I write a lot about the importance of specializing in your career. The bottom line is that if you are great at what you do, you will get better hours, better pay, and more flexibility in how you run your life. But no one is great at everything.

Specializing means figuring out what you don’t do. If you are a programmer, you can’t be great at hardware and software. If you are in marketing, you won’t be great at marketing to kids and business-to-business marketing. You need to know your niche if you want to be great.

But I receive tons of mail from people arguing that if you specialize, you run the risk of being great in an area that no one hires for anymore. This is true. Especially now, when the workplace is changing so quickly. The solution to this problem is that everyone, no matter what their career, must be not only a specialist, but a trend spotter as well.

For a good look at how people become trend spotters in order to stay relevant in their field, check out the new book, Remember Me: A Lively Tour of the New American Way of Death, by Lisa Takeuchi Cullen. The book is filled with characters like Lou Stellato, a sort of a futurist of funeral directors, who declares, “Funeral service as we know it is over.”

Cullen’s book explains the issues of the shifting funeral industry, and incidentally, the process that individuals take to shift their careers so as not to get left behind. This is a great lesson in specializing because the funeral information is hilarious (for example Costco breaking the casket monopoly) and shocking (people turning their loved ones into diamonds – yes, there’s a new process…).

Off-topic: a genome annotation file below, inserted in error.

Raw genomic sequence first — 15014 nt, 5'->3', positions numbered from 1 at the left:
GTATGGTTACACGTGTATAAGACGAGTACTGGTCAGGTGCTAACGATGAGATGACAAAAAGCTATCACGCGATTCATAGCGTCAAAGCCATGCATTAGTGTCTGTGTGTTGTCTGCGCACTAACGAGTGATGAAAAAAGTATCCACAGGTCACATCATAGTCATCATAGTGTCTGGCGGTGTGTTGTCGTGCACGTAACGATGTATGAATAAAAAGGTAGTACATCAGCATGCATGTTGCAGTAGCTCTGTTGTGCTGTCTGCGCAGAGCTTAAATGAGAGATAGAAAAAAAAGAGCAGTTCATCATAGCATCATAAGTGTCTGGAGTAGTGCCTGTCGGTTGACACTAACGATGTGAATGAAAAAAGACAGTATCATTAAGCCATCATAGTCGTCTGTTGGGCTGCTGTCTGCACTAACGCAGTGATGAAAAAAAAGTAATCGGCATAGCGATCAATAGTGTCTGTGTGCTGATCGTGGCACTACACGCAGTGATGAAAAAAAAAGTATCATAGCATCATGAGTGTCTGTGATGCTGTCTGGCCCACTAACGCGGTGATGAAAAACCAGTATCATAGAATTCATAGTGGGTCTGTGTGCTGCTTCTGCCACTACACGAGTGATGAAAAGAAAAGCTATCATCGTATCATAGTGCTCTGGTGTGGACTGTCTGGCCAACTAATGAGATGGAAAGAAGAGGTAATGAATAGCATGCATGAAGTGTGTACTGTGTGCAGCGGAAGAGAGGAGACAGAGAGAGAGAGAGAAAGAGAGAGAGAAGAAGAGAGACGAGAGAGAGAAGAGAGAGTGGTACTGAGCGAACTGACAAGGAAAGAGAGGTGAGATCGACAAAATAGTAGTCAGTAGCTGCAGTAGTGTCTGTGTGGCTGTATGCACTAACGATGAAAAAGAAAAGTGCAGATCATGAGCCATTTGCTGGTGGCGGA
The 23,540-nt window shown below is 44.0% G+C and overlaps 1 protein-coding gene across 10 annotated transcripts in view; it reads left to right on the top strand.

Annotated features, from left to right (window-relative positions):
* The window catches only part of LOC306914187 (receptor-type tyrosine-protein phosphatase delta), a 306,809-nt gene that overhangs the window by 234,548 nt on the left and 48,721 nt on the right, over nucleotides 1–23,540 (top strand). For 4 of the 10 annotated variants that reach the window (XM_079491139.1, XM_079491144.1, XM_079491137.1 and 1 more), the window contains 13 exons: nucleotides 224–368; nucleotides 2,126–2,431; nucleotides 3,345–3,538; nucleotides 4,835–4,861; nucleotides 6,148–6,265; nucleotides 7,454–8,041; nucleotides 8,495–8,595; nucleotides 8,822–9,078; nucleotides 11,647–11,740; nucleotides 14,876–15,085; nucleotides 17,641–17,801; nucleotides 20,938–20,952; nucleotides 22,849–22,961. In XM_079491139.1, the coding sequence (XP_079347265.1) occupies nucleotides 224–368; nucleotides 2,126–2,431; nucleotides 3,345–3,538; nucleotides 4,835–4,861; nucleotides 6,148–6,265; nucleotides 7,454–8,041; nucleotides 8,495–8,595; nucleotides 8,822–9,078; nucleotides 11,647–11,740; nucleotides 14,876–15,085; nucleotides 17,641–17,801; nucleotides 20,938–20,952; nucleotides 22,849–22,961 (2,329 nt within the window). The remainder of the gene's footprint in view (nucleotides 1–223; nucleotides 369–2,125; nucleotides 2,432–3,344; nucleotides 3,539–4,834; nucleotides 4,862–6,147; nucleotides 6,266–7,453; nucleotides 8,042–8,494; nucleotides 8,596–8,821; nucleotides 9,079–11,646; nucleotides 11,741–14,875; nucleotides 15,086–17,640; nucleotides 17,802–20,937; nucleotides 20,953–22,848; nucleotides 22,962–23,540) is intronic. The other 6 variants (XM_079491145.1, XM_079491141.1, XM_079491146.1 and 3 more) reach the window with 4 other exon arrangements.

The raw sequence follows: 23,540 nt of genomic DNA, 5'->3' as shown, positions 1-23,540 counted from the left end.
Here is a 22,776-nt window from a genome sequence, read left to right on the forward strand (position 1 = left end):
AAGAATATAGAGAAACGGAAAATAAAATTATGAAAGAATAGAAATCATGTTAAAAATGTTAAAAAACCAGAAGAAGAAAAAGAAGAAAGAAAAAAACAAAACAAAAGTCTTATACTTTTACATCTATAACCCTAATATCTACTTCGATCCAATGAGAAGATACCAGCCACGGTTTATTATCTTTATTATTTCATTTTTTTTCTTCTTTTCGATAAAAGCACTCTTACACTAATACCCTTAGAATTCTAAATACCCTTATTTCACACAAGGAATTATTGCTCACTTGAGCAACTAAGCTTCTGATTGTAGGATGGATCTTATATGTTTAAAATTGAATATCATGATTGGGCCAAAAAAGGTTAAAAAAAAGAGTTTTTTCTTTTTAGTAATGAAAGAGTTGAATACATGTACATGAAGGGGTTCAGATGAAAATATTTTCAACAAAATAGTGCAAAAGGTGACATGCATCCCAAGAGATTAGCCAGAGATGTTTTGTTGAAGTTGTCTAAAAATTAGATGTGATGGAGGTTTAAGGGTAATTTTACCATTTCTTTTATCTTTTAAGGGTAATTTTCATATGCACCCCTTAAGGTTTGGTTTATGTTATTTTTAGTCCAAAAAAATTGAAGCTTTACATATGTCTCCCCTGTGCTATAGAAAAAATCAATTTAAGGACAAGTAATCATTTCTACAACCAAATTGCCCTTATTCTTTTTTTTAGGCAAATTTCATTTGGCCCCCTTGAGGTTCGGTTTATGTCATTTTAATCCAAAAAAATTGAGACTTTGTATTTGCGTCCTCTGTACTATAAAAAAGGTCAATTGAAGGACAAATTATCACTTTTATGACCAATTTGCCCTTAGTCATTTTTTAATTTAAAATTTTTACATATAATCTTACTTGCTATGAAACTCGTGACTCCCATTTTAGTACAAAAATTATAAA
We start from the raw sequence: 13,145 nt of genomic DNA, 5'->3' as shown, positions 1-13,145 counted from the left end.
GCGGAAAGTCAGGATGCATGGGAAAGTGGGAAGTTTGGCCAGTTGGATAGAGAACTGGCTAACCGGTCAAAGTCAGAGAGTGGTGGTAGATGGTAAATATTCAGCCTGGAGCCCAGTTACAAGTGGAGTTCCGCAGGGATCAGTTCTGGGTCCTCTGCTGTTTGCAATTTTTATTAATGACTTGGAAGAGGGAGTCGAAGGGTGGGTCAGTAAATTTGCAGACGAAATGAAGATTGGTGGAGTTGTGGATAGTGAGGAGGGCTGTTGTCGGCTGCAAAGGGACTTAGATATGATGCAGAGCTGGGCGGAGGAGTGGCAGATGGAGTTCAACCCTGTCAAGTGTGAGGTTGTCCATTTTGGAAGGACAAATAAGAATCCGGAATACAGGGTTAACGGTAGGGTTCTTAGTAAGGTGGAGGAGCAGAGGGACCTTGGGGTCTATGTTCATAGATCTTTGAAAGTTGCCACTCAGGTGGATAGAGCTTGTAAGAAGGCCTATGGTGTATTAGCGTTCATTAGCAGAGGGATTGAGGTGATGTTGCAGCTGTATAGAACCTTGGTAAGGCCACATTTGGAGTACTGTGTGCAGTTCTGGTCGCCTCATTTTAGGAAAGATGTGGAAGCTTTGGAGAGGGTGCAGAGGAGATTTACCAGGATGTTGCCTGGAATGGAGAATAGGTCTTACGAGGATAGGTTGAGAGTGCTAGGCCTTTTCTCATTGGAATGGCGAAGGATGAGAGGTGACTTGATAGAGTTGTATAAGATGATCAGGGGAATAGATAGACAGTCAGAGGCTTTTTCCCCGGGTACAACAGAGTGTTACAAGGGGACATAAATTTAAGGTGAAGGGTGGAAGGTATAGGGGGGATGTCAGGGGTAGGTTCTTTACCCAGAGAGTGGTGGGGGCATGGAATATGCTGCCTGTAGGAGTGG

The biggest problem for funeral directors is that by 2025 most funerals will not involve caskets. This means no big profit from the panic of a last minute, overpriced casket. No profit from renting a room for a viewing. In fact, there is the possibility that most funerals could bypass the funeral home altogether.

But something happened after 9/11. People needed to hold funerals without having any part of the body to bury. And, since many of the dead were very young and well-connected in the community, the funerals included literally thousands of people. So funeral directors became event planners.

And then, the smart funeral directors noticed that if they honed their event planning skills then they would be useful even as the industry shifts away from casket-centered funerals.

Your industry is like this one. Whatever industry you’re in is shifting because all aspects of culture and business are shifting. These funeral directors are not happy about having to change, but they face the need head on and they figure out, in the funeral world, how they can be specialists in a way that will keep them relevant to their customers.

Remember Me shows that there are many ways to adapt to change, and you only need to find one that works. For example, not everyone is abandoning the casket world. Some are adapting it – Goliath Casket Co. is making caskets to fit the obese (at least one overweight body was squeezed into a standard-sized casket with a shoehorn.) And Batesville offers low-cost wood veneer alternatives (positively revolutionary for the price-gouging industry). And to address the fact that more people are choosing cremation, some funeral directors are focusing on audio add-ons, a one casket company partnered with Nambe – the renowned purveyor of wedding registry silver — to create coffee-table quality containers for cremains.